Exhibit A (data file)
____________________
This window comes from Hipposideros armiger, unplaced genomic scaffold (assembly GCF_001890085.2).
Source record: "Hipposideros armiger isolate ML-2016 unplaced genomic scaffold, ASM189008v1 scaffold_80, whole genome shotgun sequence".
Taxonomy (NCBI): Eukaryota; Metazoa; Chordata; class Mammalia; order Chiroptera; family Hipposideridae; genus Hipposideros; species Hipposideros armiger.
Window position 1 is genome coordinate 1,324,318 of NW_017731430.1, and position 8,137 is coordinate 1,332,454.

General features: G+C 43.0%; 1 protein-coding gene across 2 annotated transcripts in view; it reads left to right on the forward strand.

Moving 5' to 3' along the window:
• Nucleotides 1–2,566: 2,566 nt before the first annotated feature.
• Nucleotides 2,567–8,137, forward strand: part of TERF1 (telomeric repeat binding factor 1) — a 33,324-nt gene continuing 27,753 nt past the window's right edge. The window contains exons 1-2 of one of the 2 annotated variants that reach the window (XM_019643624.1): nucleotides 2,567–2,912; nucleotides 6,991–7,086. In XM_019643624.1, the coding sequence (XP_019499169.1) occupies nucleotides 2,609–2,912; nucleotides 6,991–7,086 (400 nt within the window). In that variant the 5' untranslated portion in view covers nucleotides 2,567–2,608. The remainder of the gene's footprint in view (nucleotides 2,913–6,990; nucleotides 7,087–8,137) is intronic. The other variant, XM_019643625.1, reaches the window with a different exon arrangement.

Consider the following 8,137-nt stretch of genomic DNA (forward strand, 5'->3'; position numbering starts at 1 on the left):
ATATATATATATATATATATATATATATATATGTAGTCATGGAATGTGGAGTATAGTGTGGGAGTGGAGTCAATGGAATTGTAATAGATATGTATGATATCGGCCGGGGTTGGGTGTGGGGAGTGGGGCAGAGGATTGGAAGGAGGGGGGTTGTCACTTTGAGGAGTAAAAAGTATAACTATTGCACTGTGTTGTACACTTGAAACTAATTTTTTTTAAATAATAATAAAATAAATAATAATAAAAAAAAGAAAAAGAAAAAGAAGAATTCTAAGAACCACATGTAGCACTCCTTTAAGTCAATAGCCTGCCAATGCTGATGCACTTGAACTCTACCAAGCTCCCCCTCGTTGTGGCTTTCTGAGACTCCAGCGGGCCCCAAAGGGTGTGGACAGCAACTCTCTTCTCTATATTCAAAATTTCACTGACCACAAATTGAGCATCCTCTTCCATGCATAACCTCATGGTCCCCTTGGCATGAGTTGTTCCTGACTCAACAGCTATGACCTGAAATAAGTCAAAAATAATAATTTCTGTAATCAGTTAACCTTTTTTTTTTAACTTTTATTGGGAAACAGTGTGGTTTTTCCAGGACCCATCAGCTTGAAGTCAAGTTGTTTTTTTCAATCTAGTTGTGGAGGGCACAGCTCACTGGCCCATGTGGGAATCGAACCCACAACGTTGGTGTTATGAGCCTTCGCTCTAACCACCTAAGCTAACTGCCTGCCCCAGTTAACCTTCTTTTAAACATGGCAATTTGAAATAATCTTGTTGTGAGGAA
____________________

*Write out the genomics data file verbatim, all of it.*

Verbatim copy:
This window comes from Hipposideros armiger, unplaced genomic scaffold (assembly GCF_001890085.2).
Source record: "Hipposideros armiger isolate ML-2016 unplaced genomic scaffold, ASM189008v1 scaffold_80, whole genome shotgun sequence".
Taxonomy (NCBI): Eukaryota; Metazoa; Chordata; class Mammalia; order Chiroptera; family Hipposideridae; genus Hipposideros; species Hipposideros armiger.
Window position 1 is genome coordinate 1,324,318 of NW_017731430.1, and position 8,137 is coordinate 1,332,454.

General features: G+C 43.0%; 1 protein-coding gene across 2 annotated transcripts in view; it reads left to right on the forward strand.

Moving 5' to 3' along the window:
• Nucleotides 1–2,566: 2,566 nt before the first annotated feature.
• Nucleotides 2,567–8,137, forward strand: part of TERF1 (telomeric repeat binding factor 1) — a 33,324-nt gene continuing 27,753 nt past the window's right edge. The window contains exons 1-2 of one of the 2 annotated variants that reach the window (XM_019643624.1): nucleotides 2,567–2,912; nucleotides 6,991–7,086. In XM_019643624.1, the coding sequence (XP_019499169.1) occupies nucleotides 2,609–2,912; nucleotides 6,991–7,086 (400 nt within the window). In that variant the 5' untranslated portion in view covers nucleotides 2,567–2,608. The remainder of the gene's footprint in view (nucleotides 2,913–6,990; nucleotides 7,087–8,137) is intronic. The other variant, XM_019643625.1, reaches the window with a different exon arrangement.

Consider the following 8,137-nt stretch of genomic DNA (forward strand, 5'->3'; position numbering starts at 1 on the left):
ATATATATATATATATATATATATATATATATGTAGTCATGGAATGTGGAGTATAGTGTGGGAGTGGAGTCAATGGAATTGTAATAGATATGTATGATATCGGCCGGGGTTGGGTGTGGGGAGTGGGGCAGAGGATTGGAAGGAGGGGGGTTGTCACTTTGAGGAGTAAAAAGTATAACTATTGCACTGTGTTGTACACTTGAAACTAATTTTTTTTAAATAATAATAAAATAAATAATAATAAAAAAAAGAAAAAGAAAAAGAAGAATTCTAAGAACCACATGTAGCACTCCTTTAAGTCAATAGCCTGCCAATGCTGATGCACTTGAACTCTACCAAGCTCCCCCTCGTTGTGGCTTTCTGAGACTCCAGCGGGCCCCAAAGGGTGTGGACAGCAACTCTCTTCTCTATATTCAAAATTTCACTGACCACAAATTGAGCATCCTCTTCCATGCATAACCTCATGGTCCCCTTGGCATGAGTTGTTCCTGACTCAACAGCTATGACCTGAAATAAGTCAAAAATAATAATTTCTGTAATCAGTTAACCTTTTTTTTTTAACTTTTATTGGGAAACAGTGTGGTTTTTCCAGGACCCATCAGCTTGAAGTCAAGTTGTTTTTTTCAATCTAGTTGTGGAGGGCACAGCTCACTGGCCCATGTGGGAATCGAACCCACAACGTTGGTGTTATGAGCCTTCGCTCTAACCACCTAAGCTAACTGCCTGCCCCAGTTAACCTTCTTTTAAACATGGCAATTTGAAATAATCTTGTTGTGAGGAA